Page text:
Poaching of Technical Staff

Considering Mercedes through the entire turbo-hybrid era was almost unstoppable up until this point, it would be of no surprise that its technical staff would always be on the radar for other teams on the grid. 2022 saw many key Mercedes staff leave for Red Bull and Aston Martin, to oversee the development programs at Milton-Keynes and Silverstone respectively. Understandably, this means that Mercedes would have been suffering from a lack of minds to successfully guide its projects forward. However, pinning the blame solely on this would be in reality would be far from the truth. Red Bull itself lost key staff to other teams, most notably Dan Fallows who left the team to join Aston Martin in 2022, and after having such a dominant start to the 2023 Season, nearly a second clear of every other team, it is easy to see why a loss of minds cannot be the primary reason behind the teams struggles.


Stakeholders Shifting Focus

As if things could not get worse for the 8-time world champions, rumours are rife about investors and stakeholders shifting focus away from the works team and towards the customer team of Aston Martin. This is sure to leave a sour taste in the mouths of many, including drivers, technical teams, management. However, this is all dependent on the performance of the W14 in the forthcoming Grands Prix. The team is on a mission to try and solve the cars technical issues by Imola, failing which Mercedes would look to provide customer team, Aston Martin with higher quality equipment and power unit, which would have otherwise been reserved for the works team itself, allowing them to at least compete with Red Bull as an engine supplier.


Another role being brought into question is that of the team boss, Toto Wolff, who has started to have his position and stake in the team increasingly brought into question. One must remember however, that this is the same Toto Wolff that led the team to each and every one of its championships. Toto is the last of a generation of Team Bosses, that in a way truly tied themselves to the team, by owning a large stake in the team, either as an external investor, or founders/chairpersons themselves. While lacking a certain level of internal democracy, it allows for a much higher level of administration stability, shared by the likes of Red Bull under Christian Horner, and which Ferrari has lacked ever since the departure of Jean Todt many years back. In my honest opinion, if there is anyone who is more than capable to lead Mercedes back to winning ways, it is Toto himself. Of course, while he still has a small amount to gain in the rise of Aston Martin, by being a stakeholder in Aston Martin Lagonda himself, he still possesses a responsibility to the team which he would more than gladly call, ‘home’.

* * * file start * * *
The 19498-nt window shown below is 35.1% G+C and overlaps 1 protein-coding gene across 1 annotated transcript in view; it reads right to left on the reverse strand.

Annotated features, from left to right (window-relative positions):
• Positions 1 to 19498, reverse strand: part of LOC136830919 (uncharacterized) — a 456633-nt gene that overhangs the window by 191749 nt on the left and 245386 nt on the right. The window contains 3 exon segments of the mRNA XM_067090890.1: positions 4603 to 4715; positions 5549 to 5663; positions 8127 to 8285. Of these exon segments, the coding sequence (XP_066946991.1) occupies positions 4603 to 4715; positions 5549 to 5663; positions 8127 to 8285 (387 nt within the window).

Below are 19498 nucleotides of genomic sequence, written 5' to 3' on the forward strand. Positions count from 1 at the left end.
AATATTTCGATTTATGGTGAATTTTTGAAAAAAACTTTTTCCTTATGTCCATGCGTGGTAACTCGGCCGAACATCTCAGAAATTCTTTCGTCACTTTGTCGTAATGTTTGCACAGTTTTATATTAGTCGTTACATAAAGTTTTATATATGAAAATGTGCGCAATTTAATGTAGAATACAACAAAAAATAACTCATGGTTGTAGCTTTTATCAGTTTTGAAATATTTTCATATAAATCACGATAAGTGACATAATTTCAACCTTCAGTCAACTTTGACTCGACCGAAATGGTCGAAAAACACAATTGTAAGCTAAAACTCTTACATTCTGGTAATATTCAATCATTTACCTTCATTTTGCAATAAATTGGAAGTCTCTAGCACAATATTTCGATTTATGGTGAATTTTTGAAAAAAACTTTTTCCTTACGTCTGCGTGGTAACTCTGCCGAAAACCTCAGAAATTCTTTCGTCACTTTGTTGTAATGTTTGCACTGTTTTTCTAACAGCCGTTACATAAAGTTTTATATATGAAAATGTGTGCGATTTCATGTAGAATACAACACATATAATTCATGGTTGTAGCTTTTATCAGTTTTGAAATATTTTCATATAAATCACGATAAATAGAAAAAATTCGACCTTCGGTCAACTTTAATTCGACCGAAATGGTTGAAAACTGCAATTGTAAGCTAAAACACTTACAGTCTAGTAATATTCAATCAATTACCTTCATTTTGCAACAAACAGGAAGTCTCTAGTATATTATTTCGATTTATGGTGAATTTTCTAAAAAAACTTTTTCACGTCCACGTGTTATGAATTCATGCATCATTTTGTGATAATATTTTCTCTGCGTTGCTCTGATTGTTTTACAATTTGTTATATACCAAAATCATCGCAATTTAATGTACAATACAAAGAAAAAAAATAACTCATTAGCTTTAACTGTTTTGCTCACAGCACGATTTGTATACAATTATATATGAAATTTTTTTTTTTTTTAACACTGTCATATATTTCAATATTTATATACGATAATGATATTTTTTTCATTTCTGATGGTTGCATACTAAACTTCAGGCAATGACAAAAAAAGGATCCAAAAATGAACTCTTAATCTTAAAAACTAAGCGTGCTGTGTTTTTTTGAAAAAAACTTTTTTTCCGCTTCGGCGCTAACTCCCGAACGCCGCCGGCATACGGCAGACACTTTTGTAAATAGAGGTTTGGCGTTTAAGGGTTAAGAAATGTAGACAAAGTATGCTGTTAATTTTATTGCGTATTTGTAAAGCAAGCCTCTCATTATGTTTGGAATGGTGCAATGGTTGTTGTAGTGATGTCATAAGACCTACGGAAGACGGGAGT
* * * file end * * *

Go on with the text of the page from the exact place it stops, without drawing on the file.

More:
Concluding Thoughts

Even with the air of doom-and-gloom surrounding the Brackley boys, it would be jumping the gun at best, and downright foolish at worst, to completely write off Mercedes’ chances for a decent performance this season. While it would be a herculean task to convert the W14 into a championship contender, winning races still remains very much in the ballpark for Mercedes. Of course, this article could age horribly by the end of the season, should Mercedes pull off a turnaround similar to Red Bull last year, but regardless of the final outcome of the season, the Bahrain Grand Prix should serve as a wake-up call to the Silver Arrows, that they are not invulnerable, and the only way to fight in this championship, is to fight hard and to the death.